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Home / Delhi News / A city safe for children is safe for everyone else

A city safe for children is safe for everyone else

Students walk the most. But too many vehicles, encroachments and poor pedestrian infrastructure often make the walking routes to educational institutions, barring a few university campuses, unsafe.

delhi Updated: Mar 25, 2019 06:58 IST
Shivani Singh
Shivani Singh
Hindustan Times
Students walk the most. But too many vehicles, encroachments and poor pedestrian infrastructure often make the walking routes to educational institutions, barring a few university campuses, unsafe.
Students walk the most. But too many vehicles, encroachments and poor pedestrian infrastructure often make the walking routes to educational institutions, barring a few university campuses, unsafe.(HT File Photo)

For a city often labelled as the car capital of India, Delhi has its fair share of pedestrians. As many as 34% of all daily trips in the national capital are ‘walk-only’, says the draft policy for ‘enhancing walkability in Delhi’, adding that 58% of all education trips are made on foot.

Students walk the most. But too many vehicles, encroachments and poor pedestrian infrastructure often make the walking routes to educational institutions, barring a few university campuses, unsafe. Our schoolgoing children are the most vulnerable on city streets. According to SaveLife Foundation, 29 children are killed in road crashes in India everyday.

In Delhi, while the bigger schools transport their students in their own or hired buses, others rely on vans, autos and e-rickshaws where many reckless drivers pack in too many children and drive rashly, often causing accidents. Many parents take time off their daily chores to do school-runs.

Some use vehicles while others just walk their children to schools and back. Two months ago, HT reported how in the absence of road-crossing facilities near schools, a bunch of parents, who are members of the School Management Committee of a government school, are taking turns to play traffic marshals.

Not so long ago, children could just walk or cycle to their schools, private tuition classes or sports practice.

In fact, school authorities preferred to admit students living within walkable distances so that they wouldn’t have to take the school bus or public transport.

As Delhi grew, its children encountered not only mad traffic, broken infrastructure but also violence, air-pollution and overcrowded living conditions.

To give mobility to children in cities, experts suggest a few basics.

Traffic calming measures, for instance, are working in New York City, where speed cameras placed in 160 schools zones in 2014 brought down traffic deaths in those neighbourhoods by more than half, and speeding was reduced by more than 60%.

The project has now been expanded nearly fivefold to cover every elementary, middle and high school in the city, reported the New York Times on March 19.

Back in the early 1970s, the Dutch decided to reclaim their streets for youngsters, when more than 400 children were killed in traffic accidents in a year, triggering a citizen protest called Stop de Kindermoord or ‘stop child murder’.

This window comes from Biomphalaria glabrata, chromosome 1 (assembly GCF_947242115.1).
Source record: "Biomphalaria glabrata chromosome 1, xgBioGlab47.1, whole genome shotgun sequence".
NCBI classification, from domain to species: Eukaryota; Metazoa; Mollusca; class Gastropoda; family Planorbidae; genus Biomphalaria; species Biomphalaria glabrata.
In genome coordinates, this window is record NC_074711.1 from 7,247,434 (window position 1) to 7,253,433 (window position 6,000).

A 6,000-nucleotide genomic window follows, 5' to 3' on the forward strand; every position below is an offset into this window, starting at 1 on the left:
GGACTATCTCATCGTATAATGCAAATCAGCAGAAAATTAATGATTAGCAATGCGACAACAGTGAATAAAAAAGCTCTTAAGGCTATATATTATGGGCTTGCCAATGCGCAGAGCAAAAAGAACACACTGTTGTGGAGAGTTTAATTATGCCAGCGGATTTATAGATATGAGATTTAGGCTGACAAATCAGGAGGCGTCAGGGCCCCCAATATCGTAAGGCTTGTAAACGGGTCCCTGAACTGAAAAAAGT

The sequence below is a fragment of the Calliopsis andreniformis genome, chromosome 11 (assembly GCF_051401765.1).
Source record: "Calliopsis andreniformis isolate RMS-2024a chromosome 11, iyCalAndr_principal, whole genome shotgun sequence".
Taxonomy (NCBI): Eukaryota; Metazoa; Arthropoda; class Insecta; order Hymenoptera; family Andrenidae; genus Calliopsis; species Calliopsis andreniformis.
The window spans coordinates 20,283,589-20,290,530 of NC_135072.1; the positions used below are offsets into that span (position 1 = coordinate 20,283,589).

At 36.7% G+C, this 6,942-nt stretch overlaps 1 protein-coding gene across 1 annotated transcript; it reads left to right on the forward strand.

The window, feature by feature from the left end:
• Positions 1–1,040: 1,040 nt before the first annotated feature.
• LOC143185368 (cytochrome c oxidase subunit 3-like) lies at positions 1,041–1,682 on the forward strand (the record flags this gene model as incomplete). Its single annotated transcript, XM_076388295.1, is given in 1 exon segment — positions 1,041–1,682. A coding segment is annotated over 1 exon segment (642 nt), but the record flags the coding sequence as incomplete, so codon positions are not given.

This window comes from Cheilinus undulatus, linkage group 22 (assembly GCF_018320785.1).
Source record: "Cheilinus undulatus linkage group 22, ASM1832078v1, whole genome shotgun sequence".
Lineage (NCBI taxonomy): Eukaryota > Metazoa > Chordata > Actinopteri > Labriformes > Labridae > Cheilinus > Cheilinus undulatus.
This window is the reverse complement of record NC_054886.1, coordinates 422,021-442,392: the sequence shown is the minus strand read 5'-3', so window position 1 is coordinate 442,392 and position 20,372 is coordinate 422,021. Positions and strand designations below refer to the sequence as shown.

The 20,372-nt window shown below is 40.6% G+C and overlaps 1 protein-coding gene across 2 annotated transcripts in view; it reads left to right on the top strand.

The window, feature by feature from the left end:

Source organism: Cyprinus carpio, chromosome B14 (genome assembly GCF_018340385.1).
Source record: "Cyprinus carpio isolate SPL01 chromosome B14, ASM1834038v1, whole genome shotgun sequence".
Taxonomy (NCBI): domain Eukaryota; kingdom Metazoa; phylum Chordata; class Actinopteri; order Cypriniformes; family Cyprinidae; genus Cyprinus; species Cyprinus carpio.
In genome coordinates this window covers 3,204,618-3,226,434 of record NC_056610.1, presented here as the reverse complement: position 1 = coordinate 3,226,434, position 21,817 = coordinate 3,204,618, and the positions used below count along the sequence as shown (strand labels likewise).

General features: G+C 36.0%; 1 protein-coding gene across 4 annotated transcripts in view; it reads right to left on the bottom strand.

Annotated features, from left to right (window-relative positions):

Protesters held bicycle demonstrations, occupied accident spots and organised special days during which streets were closed to allow children to play safely, reported The Guardian in an article on ‘How Amsterdam became the bicycle capital of the world’.

This eventually led to the building of woonerf or shared public streets for pedestrians, cyclists and children, where speed bumps and bends forced cars to drive at very slow speeds.

The London Walking Plan, launched by Transport for London last year, focuses on children and aims to solve the problems of road congestion, air-pollution around schools and childhood obesity.

To increase active travel, reduce road danger and air pollution around schools, the plan recommends barring traffic on certain ‘school streets’ during the opening and closing hours and reducing speed limits around other schools to 20 miles per hour.

According to the walking plan report, a pilot project on creating a school street in Camden in 2016 resulted in a 43% drop in driven trips to school and a 3.8% reduction in overall NO2 levels on working days.

For the rest of the British cities, the UK government last week announced an expansion of its Walk to School programme, which will include school route audits involving all stakeholders so streets could be made-barrier free for walking, the creation of walking zones, and incentives to children who walked to school.

Delhi’s draft walkability plan, too, has provisions for app-based audits and walk modules for neighbourhoods, particularly the ones that have hospitals and schools within the 500-metre radius, installation of pelican crossings and at-grade crossover facilities near schools.

The Delhi road safety policy notified last year asks for traffic calming measures within a half-km radius of schools and other places that see heavy pedestrian movement.

While doing all this, the authorities must also focus on fixing the basics such as building continuous pavements, freeing them from encroachments, rationalising their height and width, removing obstacles and covering open drains.

With their task cut out, our authorities must be clear why their focus must be on children.

Enrique Peñalosa, the mayor of Bogotá, Colombia, compared them to an indicator species, because ‘if we can build a successful city for children, we will have a successful city for all people.’